Sho Kosugi returns in Pray for Death after his breakout roles in the fantastically fun Revenge of the Ninja (1983) and Ninja III: The Domination (1984) . This time around the film was not produced by Canon films but by Trans World Entertainment whom were also purveyors of over the top action cheese. Unlike his Canon films though this one is more grim and less cartoonish.
There must have been some cigar chomping misanthrope that came up with this film. Ninja’s were popular largely due to Sho himself, the Death Wish franchise was also very popular at the time so why not combine the two? Sho plays a cog in a giant corporate machine in Japan. He’s climbing the ladder but he isn’t happy. He wants to start his own business. His wife suggests that they go to America, her homeland, and start a shop there. Sho is concerned however, he says there’s too much violence in the cities in America. His wife presses and off they go to America to find their fortunes. Unlucky for them they bought a building in a rough neighborhood, unbeknownst to them. The kindly old guy that sold it to them said the block was likely to be in the center of a renewal in the city. It looks like Death Wish 3. Graffiti everywhere, trash, gang members, and a general sense of lawlessness. Their building is being used as a drop for the mafia in an abandoned room. Again, Sho did not luck out with this real estate purchase. A valuable necklace is supposed to be secreted in the building for the mafia to find but instead of leaving the necklace there, the dirty cops involved steal the necklace for themselves and blame Sho and/or the original owner. Bummer. The mafia does some dirty rotten things and they unleash the beast that is Sho Kosugi and now they will all PRAY FOR DEATH.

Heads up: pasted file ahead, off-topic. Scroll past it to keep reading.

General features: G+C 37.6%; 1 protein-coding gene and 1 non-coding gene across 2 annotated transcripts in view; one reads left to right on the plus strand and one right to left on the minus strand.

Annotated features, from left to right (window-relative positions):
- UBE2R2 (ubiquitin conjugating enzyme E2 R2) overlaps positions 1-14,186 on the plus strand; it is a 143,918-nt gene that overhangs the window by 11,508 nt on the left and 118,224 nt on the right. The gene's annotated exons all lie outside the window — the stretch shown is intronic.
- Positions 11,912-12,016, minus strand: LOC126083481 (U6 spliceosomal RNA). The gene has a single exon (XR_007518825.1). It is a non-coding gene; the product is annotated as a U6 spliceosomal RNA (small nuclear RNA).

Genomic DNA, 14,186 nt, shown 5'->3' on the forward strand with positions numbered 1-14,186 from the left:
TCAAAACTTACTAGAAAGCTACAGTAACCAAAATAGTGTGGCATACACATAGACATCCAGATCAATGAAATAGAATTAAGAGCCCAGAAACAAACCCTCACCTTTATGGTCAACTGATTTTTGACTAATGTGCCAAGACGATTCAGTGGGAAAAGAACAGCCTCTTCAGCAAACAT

When I popped in this flick I was hoping for more action fun. Indeed you do get lots of action in the film but it’s also littered with moments that are not just cheesy mindless fun. Sho’s children, played by his actual kids, get beaten up and one suffers an even worse fate. The wife is also beaten up and abused by the bad guys which has a strong Death Wish vibe though thankfully no one gets raped in the movie. Sho tries to hold back but once his fury is unleashed we get some impressive and brutal fight scenes. This Blu Ray version of the film is also uncut. We get close up shots of bloody wounds and dirty tricks that were left out on in the R-rated version. The extra footage feels and looks grimy giving the film a nastier vibe than I was expecting. At times the film does feel like a Canon silly flick but then it goes too far just like the goons in the movie. I’m not saying I didn’t enjoy the flick, because I did. It’s a well made action film that delivers everything it promises. It’s just not as much fun and silly as I was hoping.
The Blu looks fantastic. The whole film has been cleaned up and looks damn near brand new. As always with Arrow, the disc has some nice features including a new interview with the reclusive Kosugi. It also includes the R-rated version for those who don’t want to see close ups of giant gashes.